that's me, after seeing antichrist. just kidding. kind of.
in case you are thinking of seeing it, i will do what i can to keep overt spoilers to a minimum, but i feel obligated to warn you that antichrist
is pretty awful. i want to be clear and honest about that. it's the blair witch project
with slightly higher production values and an overenunciated moral, neither of which improves it. well, no, it is not really the blair witch project
, because the blair witch project
is quite good. ironically, even though blair witch
had no true script, it is the better-written movie of the two. in fact, it is more than a little unfair for me to use the blair witch project
for comparison, as it is in another, superior league entirely. it knows that it is a ghost story, it doesn't try to be anything else, and it succeeds beautifully. antichrist
is lame both as the horror its director insists it be and as the psychological-philosophical-theological prod to the ventromedial prefrontal cortex he seems to want it to be. when it isn't making you sick, it isn't doing much of anything at all. its turning points are clunky and ham-fisted, it lacks momentum, the characters are stereotypes, the dialogue is flat. it does, sadly, have an ominous soundtrack refrain that kicks in whenever something SPOOKY is happening, just in case you weren't picking up on it. some people seem to think there is some innovative camerawork and art direction, but i must have been blinking or rolling my eyes or burying my face in my hands during those sequences, as i found none of it visually captivating. it left me feeling . . . well, damaged, and in no mood to defend lars von trier against any sort of attack, personal or professional, despite the beauty of some of his earlier films. but i do hate me some injustice, and i have to say that i think that reviewers of this movie who are up in arms over von trier's perceived misogyny
are sort of missing the point. i shall defend my thesis forthwith, and in doing so i shall have to pull things from all over the work, including toward the end. just some fair warning there. *ahem*
briefest possible background synopsis: charlotte gainsbourg and willem dafoe are married and have no names. they have a son, a toddler, who does have a name. his name is nic. nic dies while his parents are gettin' it on. hilarity involving poorly animated woodland creatures and what may or may not be dream sequences ensues.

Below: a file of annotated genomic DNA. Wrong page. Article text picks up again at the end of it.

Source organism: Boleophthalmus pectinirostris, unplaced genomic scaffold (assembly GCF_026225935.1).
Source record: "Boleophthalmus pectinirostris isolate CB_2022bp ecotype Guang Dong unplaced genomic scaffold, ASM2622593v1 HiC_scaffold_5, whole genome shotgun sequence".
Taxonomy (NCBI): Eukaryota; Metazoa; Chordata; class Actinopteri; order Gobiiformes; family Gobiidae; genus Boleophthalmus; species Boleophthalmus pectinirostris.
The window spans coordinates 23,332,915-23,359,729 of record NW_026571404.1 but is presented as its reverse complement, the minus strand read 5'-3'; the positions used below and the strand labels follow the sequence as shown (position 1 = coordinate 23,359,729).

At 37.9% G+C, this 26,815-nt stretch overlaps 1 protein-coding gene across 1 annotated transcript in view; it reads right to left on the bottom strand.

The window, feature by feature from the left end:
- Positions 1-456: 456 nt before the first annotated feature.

so. gainsbourg's character is a woman who has immersed herself in critical study of the centuries-long tendency to view sexual, unrepressed, free-thinking and -spirited women as wicked, in order to write a dissertation combating said view. but submerge yourself in mud and it's tough not to get dirty. when her own sexuality gets tangled up with a tragic loss, she blames herself and becomes a bit haunted by all those notions of women's innate evil, and she goes a little mad--with grief, with regret, with self-loathing, what have you. she believes the part of her nature that allows her to revel in wild sex is the same part that essentially killed her baby, and this tying-together, which underlies all of the witch hunting from this movie back to the dawn of civilization, makes her feel, you know, witchy. but we aren't meant to agree with her, or to assume her views are von trier's. the tragedy is that her husband, a cognitive-behavioral therapist who at least in his own mind is a paradigm of logic and understanding and clinical knowledge about human grief and madness, does start to think she might be on to something, and follows her right down that path to crazytown. granted, what she puts him through would bring anyone to the brink--and i'm sure that if you've heard anything about this movie, this putting-through is the bit you've heard about--but it's a METAPHOR. they represent the often losing war that civilized intellect wages against primitive nature. i'm not just tossing out pretentious yet baseless analysis here; there is a conversation sequence in the movie that all but reaches out of the screen and slaps you in the face with this point. dafoe, who is too confident in his scholarly understanding of gainsbourg's girly fragility and her mental state and processes to admit that he might not be the best person to treat his own wife (read: arrogant as all get-out and the textbook domineering patriarchal misogynist), allows her to retreat farther and farther into her own mania without ever waking up to what's happening. this makes him the villain, does it not? i think it does. a grieving woman can be, or become, a crazy woman, and a crazy woman will probably get even crazier if you drag her out into the middle of the woods and make her listen to acorns falling on a tin roof day in and day out, but odds are she isn't the devil. the devil doesn't have to be in the vicinity in order for you to catch that woman's crazy if you are also grieving and subject to incessant acorn plink-plink-plinks. if you are a trained mental health professional, you should know this, and if you decide to pretend that you don't know this, you are responsible for any resulting bloodshed. i think you are responsible even if you just forget, as it's your job to remember. it is easy to blame the devil, and probably the devil doesn't mind the finger-pointing, but i bet we all know what's really going down. and von trier knows it, too. the movie, i think, is warning us, in what i felt was a pretty obvious fashion, not to be so facile and primal and stupid, even though at our best we are basically just a gloppy mound of those traits with a schmear of secondary-schooled frosting. who's the REAL antichrist, oooOOOOooooo. or something.
whatever. the movie is dreck, no question, but when von trier says it is not woman-hating dreck, i am inclined to believe him. i wish i could recommend that you see it and decide for yourself, but . . . i can't. i just can't.